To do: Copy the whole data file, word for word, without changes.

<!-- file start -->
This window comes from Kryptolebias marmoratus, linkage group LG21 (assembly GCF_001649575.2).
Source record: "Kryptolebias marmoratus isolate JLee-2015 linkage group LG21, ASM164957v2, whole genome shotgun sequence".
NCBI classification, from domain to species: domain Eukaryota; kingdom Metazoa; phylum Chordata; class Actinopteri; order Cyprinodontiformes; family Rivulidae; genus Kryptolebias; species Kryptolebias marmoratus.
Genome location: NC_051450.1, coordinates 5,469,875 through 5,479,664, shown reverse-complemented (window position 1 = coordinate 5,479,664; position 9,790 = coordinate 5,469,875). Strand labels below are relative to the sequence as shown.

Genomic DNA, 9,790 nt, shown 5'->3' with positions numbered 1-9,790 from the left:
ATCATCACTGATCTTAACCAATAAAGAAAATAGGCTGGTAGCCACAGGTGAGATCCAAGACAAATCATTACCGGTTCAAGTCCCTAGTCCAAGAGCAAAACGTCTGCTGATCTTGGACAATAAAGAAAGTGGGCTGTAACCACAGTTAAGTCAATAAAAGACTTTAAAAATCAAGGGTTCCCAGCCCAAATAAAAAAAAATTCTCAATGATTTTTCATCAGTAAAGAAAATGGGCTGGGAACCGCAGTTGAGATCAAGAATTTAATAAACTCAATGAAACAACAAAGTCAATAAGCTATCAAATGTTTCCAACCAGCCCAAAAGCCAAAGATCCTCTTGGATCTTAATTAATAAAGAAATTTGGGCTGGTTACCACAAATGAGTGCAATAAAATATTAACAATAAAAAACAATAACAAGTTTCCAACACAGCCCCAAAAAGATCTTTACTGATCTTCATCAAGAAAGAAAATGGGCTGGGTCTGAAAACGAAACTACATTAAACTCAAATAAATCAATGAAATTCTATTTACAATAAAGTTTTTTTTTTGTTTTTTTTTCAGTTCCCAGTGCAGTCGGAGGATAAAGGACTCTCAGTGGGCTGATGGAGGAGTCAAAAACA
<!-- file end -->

This window comes from Kryptolebias marmoratus, linkage group LG21 (assembly GCF_001649575.2).
Source record: "Kryptolebias marmoratus isolate JLee-2015 linkage group LG21, ASM164957v2, whole genome shotgun sequence".
NCBI classification, from domain to species: domain Eukaryota; kingdom Metazoa; phylum Chordata; class Actinopteri; order Cyprinodontiformes; family Rivulidae; genus Kryptolebias; species Kryptolebias marmoratus.
Genome location: NC_051450.1, coordinates 5,469,875 through 5,479,664, shown reverse-complemented (window position 1 = coordinate 5,479,664; position 9,790 = coordinate 5,469,875). Strand labels below are relative to the sequence as shown.

Genomic DNA, 9,790 nt, shown 5'->3' with positions numbered 1-9,790 from the left:
ATCATCACTGATCTTAACCAATAAAGAAAATAGGCTGGTAGCCACAGGTGAGATCCAAGACAAATCATTACCGGTTCAAGTCCCTAGTCCAAGAGCAAAACGTCTGCTGATCTTGGACAATAAAGAAAGTGGGCTGTAACCACAGTTAAGTCAATAAAAGACTTTAAAAATCAAGGGTTCCCAGCCCAAATAAAAAAAAATTCTCAATGATTTTTCATCAGTAAAGAAAATGGGCTGGGAACCGCAGTTGAGATCAAGAATTTAATAAACTCAATGAAACAACAAAGTCAATAAGCTATCAAATGTTTCCAACCAGCCCAAAAGCCAAAGATCCTCTTGGATCTTAATTAATAAAGAAATTTGGGCTGGTTACCACAAATGAGTGCAATAAAATATTAACAATAAAAAACAATAACAAGTTTCCAACACAGCCCCAAAAAGATCTTTACTGATCTTCATCAAGAAAGAAAATGGGCTGGGTCTGAAAACGAAACTACATTAAACTCAAATAAATCAATGAAATTCTATTTACAATAAAGTTTTTTTTTTGTTTTTTTTTCAGTTCCCAGTGCAGTCGGAGGATAAAGGACTCTCAGTGGGCTGATGGAGGAGTCAAAAACA